Europeans are deeply unsettled as a consequence. "We expect rapid clarification from our American partners," said a spokeswoman for European Commission President José Manuel Barroso. "Of course we are worried, because if the allegations are true, it would create a great deal of unrest."

EU diplomats, with the active involvement of German Foreign Minister Guido Westerwelle, spent much of Monday coming up with a joint response and reaction to the possible US spying. According to a statement from the Foreign Ministry in Berlin, Westerwelle spoke at length with Catherine Ashton, chief of EU foreign affairs, on Monday. "Both were in agreement that such activity among partners and friends in unacceptable," the statement read.

Ashton, who is in Brunei for a meeting of the Association of Southeast Asian Nations (ASEAN), addressed the spying allegations with US Secretary of State John Kerry on the sidelines of that meeting on Monday. In comments to reporters in Brunei, Kerry appeared to play down the allegations. "I will say that every country in the world that is engaged in international affairs and national security undertakes lots of activities to protect its national security and all kinds of information contribute to that," Kerry told journalists there. "All I know is that is not unusual for lots of nations."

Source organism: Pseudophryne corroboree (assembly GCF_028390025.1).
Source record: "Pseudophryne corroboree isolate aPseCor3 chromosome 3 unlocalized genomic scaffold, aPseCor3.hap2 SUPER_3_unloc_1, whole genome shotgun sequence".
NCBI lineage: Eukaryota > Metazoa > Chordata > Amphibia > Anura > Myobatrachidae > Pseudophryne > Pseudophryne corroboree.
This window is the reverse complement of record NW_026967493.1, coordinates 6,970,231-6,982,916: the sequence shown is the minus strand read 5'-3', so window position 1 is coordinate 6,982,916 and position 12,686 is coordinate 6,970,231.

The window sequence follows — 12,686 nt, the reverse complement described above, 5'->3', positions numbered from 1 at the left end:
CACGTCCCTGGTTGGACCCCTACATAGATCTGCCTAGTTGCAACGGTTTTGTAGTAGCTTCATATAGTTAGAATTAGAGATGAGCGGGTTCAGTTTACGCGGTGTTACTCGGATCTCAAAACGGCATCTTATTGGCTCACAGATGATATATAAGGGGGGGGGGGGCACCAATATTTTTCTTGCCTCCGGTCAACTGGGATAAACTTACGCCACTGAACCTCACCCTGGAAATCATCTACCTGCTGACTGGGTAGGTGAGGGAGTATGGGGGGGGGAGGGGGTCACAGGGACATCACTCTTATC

In Berlin, the German Foreign Ministry called in US Ambassador Philip Murphy on Monday for consultations. Brussels likewise called in the US ambassador to the European Union, William Kennard.

'A Touchy Issue'

French President François Hollande also voiced his anger at allegations published by the Guardian that Paris had been a target of US surveillance  and spying activities. "We cannot accept this kind of behavior between partners and allies," Hollande said. "We ask that this stop immediately." Italian President Giorgio Napolitano added that "this is a touchy issue that requires satisfactory answers."

Beyond the sharp words, however, are concerns that the spying allegations could result in an immediate worsening of trans-Atlantic relations  and perhaps even have negative consequences for negotiations over the trans-Atlantic free trade agreement  which started last month. Several diplomats have suggested that talks should be suspended temporarily, including European Commissioner Viviane Reding on Sunday.